Draft Ministerial Policy Statement for expiring spectrum licences

Dept of Infrastructure, Transport, Regional Development and Communications

Consultation is now open on a draft Ministerial Policy Statement (MPS) that will provide guidance to the Australian Communications and Media Authority (ACMA) as it manages its processes for spectrum licences due to expire between 2028-2032.

Spectrum is a critical and finite resource, and decisions about the future use of spectrum included in the expiring licence process will have long term impacts for the Australian communications sector.

These expiring spectrum licences (ESLs) span a number of frequency bands and are used for a diverse range of applications, including mobile and fixed wireless broadband, rail safety and communications and electronic news gathering.

The draft MPS is specifically targeted to the spectrum currently used for mobile and fixed wireless broadband. While the MPS is not intended to apply to spectrum licences currently being used for broadcast services and rail safety and communications, these licences would still be subject to ACMA’s comprehensive process and public interest criteria.

Consultation on the MPS will occur in parallel with the ACMA’s Stage 2 information gathering exercise and consultation on the current and future use of the frequency bands covered by the ESLs that are likely to promote the long-term public interest. This timing is intended to enable stakeholders to take into consideration the policy objectives of the Government when responding to ACMA’s Stage 2 process.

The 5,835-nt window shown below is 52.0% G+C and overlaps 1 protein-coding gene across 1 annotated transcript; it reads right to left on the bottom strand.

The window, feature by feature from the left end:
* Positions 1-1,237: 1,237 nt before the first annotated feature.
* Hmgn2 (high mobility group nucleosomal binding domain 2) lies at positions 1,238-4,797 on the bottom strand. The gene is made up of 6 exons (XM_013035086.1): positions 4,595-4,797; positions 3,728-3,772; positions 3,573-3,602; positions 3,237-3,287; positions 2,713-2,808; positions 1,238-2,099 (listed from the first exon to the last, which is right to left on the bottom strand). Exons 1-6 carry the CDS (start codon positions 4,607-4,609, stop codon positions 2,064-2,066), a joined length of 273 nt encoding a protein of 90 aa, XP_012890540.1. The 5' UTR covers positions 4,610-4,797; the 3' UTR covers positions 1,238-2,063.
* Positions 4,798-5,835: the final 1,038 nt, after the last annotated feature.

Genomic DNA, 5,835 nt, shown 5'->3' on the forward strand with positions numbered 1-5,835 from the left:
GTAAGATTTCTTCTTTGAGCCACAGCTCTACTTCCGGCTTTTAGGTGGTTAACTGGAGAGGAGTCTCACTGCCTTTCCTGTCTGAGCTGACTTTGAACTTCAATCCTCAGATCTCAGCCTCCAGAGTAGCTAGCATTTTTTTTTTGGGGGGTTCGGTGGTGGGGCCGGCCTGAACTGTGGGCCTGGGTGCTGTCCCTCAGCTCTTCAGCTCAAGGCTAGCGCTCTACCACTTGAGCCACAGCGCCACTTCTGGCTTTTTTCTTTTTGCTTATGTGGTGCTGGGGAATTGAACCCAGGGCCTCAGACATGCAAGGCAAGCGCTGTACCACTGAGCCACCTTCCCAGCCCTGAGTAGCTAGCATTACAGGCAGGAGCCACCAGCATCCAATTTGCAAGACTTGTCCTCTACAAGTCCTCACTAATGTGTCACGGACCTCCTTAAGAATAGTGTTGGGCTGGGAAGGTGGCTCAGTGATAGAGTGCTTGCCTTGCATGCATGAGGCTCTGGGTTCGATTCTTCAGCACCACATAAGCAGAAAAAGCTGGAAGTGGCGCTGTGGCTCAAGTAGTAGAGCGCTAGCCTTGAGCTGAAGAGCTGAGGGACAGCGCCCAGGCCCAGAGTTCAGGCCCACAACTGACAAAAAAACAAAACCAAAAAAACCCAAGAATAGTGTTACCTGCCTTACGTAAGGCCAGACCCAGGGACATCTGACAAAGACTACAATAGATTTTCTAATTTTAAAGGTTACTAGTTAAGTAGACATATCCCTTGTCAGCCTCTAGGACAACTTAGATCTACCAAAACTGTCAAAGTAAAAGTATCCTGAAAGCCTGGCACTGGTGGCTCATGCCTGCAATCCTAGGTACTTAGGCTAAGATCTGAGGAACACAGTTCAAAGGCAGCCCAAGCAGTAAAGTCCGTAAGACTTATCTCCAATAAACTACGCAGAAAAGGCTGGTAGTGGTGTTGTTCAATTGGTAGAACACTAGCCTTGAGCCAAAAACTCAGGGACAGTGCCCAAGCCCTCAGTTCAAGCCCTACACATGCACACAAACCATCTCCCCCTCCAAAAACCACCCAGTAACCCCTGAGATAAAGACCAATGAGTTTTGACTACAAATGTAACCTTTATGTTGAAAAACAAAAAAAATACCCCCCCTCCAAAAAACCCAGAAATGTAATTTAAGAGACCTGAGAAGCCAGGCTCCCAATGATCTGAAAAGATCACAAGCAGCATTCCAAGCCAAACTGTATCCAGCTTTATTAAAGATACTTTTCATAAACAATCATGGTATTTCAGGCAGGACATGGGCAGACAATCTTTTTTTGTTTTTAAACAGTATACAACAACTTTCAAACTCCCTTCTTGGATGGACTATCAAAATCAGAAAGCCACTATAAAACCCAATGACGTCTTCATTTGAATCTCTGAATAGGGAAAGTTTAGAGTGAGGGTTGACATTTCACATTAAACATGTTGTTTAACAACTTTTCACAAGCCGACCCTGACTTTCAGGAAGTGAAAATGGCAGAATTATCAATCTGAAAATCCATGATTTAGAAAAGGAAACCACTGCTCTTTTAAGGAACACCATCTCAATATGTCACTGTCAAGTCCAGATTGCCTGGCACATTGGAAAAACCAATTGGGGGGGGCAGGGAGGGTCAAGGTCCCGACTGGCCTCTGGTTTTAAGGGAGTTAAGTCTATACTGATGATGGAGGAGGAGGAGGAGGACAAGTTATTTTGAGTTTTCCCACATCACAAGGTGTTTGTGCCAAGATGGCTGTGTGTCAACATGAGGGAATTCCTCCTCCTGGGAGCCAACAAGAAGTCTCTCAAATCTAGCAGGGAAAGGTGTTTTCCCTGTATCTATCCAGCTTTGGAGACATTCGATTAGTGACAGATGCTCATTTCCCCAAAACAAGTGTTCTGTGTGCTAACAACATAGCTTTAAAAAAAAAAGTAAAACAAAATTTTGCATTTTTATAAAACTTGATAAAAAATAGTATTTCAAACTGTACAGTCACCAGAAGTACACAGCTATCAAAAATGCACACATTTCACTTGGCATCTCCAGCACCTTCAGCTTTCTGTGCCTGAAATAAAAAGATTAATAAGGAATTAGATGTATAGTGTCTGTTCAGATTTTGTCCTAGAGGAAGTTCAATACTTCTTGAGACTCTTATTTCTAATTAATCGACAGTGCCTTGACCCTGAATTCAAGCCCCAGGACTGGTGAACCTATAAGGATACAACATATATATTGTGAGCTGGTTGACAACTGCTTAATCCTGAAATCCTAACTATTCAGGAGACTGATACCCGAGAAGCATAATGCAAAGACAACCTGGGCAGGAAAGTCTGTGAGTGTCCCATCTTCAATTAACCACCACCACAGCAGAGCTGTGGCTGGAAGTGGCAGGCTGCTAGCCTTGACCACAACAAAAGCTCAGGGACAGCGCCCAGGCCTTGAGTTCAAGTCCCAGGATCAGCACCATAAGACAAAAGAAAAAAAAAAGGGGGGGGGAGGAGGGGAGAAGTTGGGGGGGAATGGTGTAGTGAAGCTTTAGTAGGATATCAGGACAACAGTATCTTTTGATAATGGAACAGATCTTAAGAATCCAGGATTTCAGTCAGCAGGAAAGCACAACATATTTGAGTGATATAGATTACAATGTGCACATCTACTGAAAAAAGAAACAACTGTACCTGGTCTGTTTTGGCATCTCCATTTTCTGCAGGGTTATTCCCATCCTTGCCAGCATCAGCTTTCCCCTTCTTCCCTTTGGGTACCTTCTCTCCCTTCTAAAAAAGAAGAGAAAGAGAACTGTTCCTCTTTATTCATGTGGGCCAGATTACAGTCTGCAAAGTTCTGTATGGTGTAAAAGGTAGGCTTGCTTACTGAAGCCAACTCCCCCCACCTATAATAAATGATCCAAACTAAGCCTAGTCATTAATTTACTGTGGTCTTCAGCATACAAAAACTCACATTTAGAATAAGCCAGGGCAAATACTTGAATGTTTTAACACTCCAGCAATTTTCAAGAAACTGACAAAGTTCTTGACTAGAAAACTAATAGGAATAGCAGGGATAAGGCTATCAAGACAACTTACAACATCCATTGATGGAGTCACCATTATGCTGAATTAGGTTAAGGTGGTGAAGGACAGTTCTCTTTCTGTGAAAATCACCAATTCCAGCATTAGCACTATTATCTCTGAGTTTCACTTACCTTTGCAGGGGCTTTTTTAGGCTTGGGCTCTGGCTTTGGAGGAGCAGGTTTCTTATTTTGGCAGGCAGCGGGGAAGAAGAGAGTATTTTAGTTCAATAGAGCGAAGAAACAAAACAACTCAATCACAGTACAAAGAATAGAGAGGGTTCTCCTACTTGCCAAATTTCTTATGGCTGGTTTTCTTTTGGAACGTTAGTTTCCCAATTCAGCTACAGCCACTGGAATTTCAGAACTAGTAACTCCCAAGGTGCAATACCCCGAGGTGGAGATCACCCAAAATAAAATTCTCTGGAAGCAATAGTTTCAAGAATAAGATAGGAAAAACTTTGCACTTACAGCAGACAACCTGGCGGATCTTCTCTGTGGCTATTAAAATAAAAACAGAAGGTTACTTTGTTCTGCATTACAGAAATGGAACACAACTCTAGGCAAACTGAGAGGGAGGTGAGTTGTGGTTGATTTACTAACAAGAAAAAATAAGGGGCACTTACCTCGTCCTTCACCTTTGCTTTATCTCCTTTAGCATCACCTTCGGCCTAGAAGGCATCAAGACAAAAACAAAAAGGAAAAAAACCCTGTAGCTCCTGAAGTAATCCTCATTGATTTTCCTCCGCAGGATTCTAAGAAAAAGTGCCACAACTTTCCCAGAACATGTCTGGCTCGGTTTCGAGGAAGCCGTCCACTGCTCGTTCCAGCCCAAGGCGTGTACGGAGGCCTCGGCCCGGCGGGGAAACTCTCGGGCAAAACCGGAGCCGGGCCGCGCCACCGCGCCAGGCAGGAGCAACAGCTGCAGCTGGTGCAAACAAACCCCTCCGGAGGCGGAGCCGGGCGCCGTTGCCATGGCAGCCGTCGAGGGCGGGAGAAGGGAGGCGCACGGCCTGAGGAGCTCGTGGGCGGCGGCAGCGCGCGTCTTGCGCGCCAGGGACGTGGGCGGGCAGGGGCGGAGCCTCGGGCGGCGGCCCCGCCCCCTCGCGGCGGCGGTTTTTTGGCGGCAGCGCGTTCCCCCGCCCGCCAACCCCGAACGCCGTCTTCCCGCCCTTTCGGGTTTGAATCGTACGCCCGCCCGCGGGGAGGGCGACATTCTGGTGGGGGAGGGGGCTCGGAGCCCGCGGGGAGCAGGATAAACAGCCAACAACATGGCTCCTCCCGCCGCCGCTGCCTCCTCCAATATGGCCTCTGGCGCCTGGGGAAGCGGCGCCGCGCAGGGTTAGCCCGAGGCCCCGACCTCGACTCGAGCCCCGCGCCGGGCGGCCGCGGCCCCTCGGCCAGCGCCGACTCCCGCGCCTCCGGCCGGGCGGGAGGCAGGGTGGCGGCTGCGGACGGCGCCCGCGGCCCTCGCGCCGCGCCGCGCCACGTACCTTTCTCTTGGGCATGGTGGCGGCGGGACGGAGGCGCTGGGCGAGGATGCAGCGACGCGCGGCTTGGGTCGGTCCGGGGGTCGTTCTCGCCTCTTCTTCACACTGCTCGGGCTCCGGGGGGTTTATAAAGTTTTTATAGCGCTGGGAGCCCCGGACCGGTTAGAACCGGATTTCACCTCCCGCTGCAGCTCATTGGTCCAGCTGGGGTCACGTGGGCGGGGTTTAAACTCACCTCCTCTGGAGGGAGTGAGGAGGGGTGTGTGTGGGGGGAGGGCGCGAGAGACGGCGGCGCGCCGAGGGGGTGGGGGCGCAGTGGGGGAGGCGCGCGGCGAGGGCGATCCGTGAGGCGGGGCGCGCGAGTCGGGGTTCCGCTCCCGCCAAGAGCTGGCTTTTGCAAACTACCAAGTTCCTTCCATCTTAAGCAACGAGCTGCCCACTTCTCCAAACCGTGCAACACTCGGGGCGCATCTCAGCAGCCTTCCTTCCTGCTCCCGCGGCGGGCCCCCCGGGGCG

The MPS is one of a number of mechanisms available to shape the considerations of the ACMA in relation to expiring spectrum licenses. Further MPSs or Ministerial Directions powers may be considered throughout the current consultation processes leading up to the first expiry dates in 2028.

The draft MPS sets out five key communications policy objectives that the ACMA must have regard to in designing and enacting its process to manage the ESLs, including:

  • supporting service continuity for consumers, particularly where no alternative service is available;
  • facilitating opportunities for new entrants and use cases, including for low earth orbit satellites;
  • connectivity and investment in regional areas to deliver improved services to consumers;
  • promote competition; and
  • capacity for sustained investment and innovation

Public consultation will end at 5pm on 10 April 2024.

Quotes attributable to Minister for Communications, the Hon Michelle Rowland MP:

“Given the Expiring Spectrum Licence process will play a significant role in shaping Australia’s future communication landscape, it is important to get the settings right.

“Spectrum is vital to how we communicate in a digital society and economy.

“I encourage stakeholders to have their say on the drafted Ministerial Policy Statement, which will provide policy guidance the regulator as it works through its ESL process.”

/Public Release. View in full here.